Procter & Gamble closing Ontario plant, will lay off 480
June 1, 2017
By David Kennedy Canadianmanufacturing.com
Jun. 1, 2017 – U.S. consumer goods company Procter & Gamble is closing its Brockville, Ont. plant.
P&G Canada told the facility’s 480 workers about the closure last week, saying the “difficult decision” follows a years-long assessment of its North American supply chain.
The Brockville plant will be permanently closed in late 2020 or early 2021.
It will continue operating normally until early 2020 when P&G will finish shifting production of Bounce and Swiffer products to a new manufacturing plant currently under construction outside Martinsburg, West Virginia.
P&G spokesperson Jeff LeRoy said the three-year timeline on the closure will give the plant’s workers time to sit down with their managers and work out their next move.
“We are very hopeful that over the next three-four years we can work with each employee on a personal transition plan that meets everyone’s needs, whether that is retirement, transferring to P&G’s manufacturing site in Belleville, Ontario, transferring to a P&G site in the U.S. (we’ve had a lot of employees ask about this), or other options,” he said in an emailed statement.
The Brockville plant is one of the company’s four locations in Ontario, including its Canadian head office in Toronto. It will continue operating its manufacturing plant in Belleville as well as its distribution centre in Brantford, Ont.
Despite the relatively long timeline, the loss of nearly 500 jobs is a major blow to the eastern Ontario city.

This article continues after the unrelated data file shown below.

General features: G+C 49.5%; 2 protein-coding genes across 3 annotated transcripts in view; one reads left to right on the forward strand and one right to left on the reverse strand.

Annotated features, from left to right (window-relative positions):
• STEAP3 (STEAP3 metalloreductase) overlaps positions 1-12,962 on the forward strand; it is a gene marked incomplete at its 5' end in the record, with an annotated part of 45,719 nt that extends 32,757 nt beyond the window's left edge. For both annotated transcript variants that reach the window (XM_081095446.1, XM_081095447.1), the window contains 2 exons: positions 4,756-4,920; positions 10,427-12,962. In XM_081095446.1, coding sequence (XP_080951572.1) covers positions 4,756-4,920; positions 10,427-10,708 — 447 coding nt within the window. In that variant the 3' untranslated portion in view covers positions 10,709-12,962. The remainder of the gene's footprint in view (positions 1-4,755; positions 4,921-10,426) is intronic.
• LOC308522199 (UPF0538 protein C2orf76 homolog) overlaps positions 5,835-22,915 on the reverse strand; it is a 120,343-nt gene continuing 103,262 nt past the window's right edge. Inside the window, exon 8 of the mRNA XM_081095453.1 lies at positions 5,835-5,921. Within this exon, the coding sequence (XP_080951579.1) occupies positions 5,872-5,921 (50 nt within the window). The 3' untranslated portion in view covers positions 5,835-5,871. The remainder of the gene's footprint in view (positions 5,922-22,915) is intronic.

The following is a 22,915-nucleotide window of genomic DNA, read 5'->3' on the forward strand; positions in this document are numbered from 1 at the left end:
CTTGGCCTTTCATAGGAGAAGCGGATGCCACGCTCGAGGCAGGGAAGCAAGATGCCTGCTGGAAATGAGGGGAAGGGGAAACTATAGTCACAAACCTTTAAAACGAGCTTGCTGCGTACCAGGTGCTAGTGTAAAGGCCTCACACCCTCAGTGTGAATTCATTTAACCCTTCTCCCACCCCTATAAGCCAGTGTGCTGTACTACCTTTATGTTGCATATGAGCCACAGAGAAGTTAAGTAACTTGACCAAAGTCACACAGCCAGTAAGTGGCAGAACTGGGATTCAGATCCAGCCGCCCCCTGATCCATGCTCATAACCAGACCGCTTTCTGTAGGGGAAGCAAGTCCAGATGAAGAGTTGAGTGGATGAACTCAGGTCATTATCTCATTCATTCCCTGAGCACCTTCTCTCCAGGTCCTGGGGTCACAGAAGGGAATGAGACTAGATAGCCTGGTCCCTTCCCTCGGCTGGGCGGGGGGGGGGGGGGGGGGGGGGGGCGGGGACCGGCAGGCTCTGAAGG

“This is a huge disappointment for the city but is not totally unexpected,” Brockville Mayor David Henderson, said in a statement.
Though Henderson acknowledged the city knew about the possible move, he said the decision will impact not only the plant’s 480 workers, but will also take its toll on local suppliers and businesses. Located east of Kingston, Brockville has approximately 22,000 residents, according to the 2016 Census.
“The city is resilient, we have live through closures like this before and we will survive this one as well,” Henderson said. “We have three years before the closure and our Economic Development department and the new St. Lawrence Corridor partnership will be working hard to identify new investors and opportunities for this site.”
City Hall added that it will be actively marketing the plant to another employer that could bring jobs back to the city.
P&G has operated in Brockville for nearly 40 years.
“While this was a difficult decision for the company, the overall redesign efforts will help P&G transform the way it goes to market and revolutionize the way it sources, manufactures and produces across North America,” the company said in a statement.
David Kennedy is the associate editor of Canadianmanufacturing.com, a sister publication of Manufacturing AUTOMATION.
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